Transitions are never easy, but transitioning from the military to civilian life has particular challenges. Besides the obvious changes in lifestyle, there are fundamental changes related to basics of day-to-day living and personal finances to consider.
Indeed, finances are consistently identified as one of the biggest sources of stress for military veterans and their spouses, according to the Blue Star Families Military Family Lifestyle Survey. Financial issues and economic stability were reported to be a significant concern by nearly half of veterans and their spouses in surveys conducted by the veteran-support organization since 2010. In addition, a consistent majority of veterans said the financial transition to civilian life is difficult.1
But there are ways to help make that military to civilian transition a more financially secure one.
In the military, pay is guaranteed and health care, housing, and food are taken care of. With this kind of security, some members may feel comfortable not having an emergency fund while serving. Perhaps that’s why more than half of military families planning to exit in an upcoming year typically have less than $5,000 in emergency savings, the Blue Star surveys found, while just under half of those planning to exit within the upcoming two years typically have less than $5,000 in emergency savings.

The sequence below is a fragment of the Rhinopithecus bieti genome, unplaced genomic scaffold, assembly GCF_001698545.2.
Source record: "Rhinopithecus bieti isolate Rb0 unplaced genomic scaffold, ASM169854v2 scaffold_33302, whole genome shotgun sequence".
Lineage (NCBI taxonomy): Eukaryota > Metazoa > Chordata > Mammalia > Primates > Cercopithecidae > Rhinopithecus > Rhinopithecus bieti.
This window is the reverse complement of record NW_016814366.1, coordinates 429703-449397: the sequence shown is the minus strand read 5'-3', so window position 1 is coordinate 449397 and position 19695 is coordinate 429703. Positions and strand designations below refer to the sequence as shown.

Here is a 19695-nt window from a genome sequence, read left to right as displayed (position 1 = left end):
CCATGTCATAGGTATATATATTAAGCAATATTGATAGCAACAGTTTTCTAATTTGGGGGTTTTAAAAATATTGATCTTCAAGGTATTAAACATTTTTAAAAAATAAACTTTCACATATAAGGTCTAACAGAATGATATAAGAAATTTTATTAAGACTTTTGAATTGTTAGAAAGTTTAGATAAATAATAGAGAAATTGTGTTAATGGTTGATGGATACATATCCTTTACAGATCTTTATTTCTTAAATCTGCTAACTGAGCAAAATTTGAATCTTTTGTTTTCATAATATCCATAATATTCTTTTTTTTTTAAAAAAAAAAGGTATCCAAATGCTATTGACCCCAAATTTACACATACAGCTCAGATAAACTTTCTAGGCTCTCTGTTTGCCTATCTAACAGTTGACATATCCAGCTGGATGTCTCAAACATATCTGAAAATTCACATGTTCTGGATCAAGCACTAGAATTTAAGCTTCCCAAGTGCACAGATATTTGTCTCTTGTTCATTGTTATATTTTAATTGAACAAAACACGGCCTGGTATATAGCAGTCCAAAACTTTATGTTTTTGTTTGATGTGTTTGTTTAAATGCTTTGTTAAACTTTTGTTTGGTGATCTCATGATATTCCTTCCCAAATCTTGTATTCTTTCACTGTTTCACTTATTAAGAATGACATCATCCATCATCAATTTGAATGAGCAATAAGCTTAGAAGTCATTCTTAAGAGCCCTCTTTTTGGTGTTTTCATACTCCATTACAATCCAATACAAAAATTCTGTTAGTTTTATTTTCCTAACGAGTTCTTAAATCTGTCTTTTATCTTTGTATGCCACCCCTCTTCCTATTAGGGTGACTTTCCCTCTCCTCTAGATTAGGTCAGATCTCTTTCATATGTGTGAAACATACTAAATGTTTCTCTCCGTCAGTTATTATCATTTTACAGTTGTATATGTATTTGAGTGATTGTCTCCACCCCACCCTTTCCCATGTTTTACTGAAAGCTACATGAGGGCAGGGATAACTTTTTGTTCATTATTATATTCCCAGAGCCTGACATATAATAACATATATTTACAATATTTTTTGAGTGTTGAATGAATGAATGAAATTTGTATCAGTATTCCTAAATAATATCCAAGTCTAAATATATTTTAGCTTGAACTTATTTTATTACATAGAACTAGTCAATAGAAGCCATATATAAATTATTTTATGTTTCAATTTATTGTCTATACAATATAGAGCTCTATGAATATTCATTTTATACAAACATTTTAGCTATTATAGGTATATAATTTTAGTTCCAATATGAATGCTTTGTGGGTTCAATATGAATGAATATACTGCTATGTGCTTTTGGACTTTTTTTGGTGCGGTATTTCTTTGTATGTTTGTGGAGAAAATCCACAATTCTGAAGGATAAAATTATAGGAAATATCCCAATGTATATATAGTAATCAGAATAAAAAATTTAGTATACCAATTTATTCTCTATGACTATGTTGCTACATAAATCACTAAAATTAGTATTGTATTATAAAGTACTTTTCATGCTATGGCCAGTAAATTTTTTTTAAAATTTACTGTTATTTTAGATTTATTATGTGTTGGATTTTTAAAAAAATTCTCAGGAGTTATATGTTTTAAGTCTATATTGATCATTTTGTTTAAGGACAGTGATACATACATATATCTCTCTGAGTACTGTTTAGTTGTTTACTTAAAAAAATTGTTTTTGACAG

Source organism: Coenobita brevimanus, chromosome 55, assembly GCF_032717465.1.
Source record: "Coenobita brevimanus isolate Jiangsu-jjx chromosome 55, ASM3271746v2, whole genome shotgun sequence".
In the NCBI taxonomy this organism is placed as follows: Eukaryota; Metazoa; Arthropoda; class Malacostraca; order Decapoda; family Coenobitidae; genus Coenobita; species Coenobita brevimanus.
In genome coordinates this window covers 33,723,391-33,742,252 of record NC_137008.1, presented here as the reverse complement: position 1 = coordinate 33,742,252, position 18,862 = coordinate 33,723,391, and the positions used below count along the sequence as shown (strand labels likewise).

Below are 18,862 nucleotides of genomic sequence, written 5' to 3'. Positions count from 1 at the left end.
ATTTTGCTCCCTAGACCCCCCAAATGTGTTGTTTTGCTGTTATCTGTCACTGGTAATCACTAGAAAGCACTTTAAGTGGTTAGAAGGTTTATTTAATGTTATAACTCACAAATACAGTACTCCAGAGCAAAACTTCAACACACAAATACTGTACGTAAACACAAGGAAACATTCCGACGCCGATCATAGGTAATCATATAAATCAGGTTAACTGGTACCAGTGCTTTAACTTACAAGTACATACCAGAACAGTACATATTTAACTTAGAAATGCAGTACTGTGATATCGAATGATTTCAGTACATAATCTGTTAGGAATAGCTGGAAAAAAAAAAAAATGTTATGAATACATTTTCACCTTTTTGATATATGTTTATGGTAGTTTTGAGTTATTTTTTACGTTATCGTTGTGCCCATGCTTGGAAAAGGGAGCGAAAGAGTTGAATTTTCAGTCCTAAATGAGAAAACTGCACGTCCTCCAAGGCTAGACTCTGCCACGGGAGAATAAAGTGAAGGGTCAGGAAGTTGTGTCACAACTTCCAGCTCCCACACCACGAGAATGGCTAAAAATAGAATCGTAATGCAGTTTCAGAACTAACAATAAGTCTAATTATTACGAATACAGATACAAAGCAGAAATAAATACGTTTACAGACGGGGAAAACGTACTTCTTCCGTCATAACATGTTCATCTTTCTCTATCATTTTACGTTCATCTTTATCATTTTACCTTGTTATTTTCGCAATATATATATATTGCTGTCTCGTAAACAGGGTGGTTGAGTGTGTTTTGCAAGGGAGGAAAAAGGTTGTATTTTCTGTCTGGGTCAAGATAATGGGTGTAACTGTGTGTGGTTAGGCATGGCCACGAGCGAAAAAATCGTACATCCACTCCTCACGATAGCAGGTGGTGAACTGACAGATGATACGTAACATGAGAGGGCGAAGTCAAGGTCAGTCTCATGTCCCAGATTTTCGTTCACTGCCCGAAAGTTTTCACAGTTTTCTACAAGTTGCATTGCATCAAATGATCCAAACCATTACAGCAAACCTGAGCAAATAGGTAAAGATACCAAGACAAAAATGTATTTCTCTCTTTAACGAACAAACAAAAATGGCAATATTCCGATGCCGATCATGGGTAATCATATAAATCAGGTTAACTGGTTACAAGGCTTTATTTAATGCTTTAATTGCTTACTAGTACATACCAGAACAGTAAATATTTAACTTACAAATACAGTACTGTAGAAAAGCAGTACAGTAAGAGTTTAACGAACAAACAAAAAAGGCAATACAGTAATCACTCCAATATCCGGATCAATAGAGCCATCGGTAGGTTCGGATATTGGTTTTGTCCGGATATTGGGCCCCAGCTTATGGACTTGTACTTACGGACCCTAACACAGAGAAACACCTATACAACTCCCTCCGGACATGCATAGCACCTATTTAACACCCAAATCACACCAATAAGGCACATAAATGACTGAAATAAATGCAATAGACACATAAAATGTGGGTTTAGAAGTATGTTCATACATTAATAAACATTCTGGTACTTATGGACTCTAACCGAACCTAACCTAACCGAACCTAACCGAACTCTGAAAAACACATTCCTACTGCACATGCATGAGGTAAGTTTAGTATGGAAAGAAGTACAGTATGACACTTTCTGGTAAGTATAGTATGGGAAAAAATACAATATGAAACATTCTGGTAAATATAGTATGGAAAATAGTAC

In the civilian world, though, you’ll need a large emergency fund because you won’t have a guaranteed contract, and you’ll be responsible for all expenses not covered by your new employer or by the Veterans Administration. So if saving hasn’t been a priority during service, it may need to become one. (Related: Emergency fund basics)
“For me, the biggest challenge was the fact that I had been in the military since I turned 18, and I was not married yet, so I had absolutely no idea how to budget for basic life necessities,” explained John Vick, a civilian campaign manager in Las Vegas, who previously spent 15 years in the U.S. Marine Corps and U.S. Navy Reserve. “In the military, my food, housing, medical, dental, even clothing was largely taken care of for me. Whatever was left got spent on recreation.”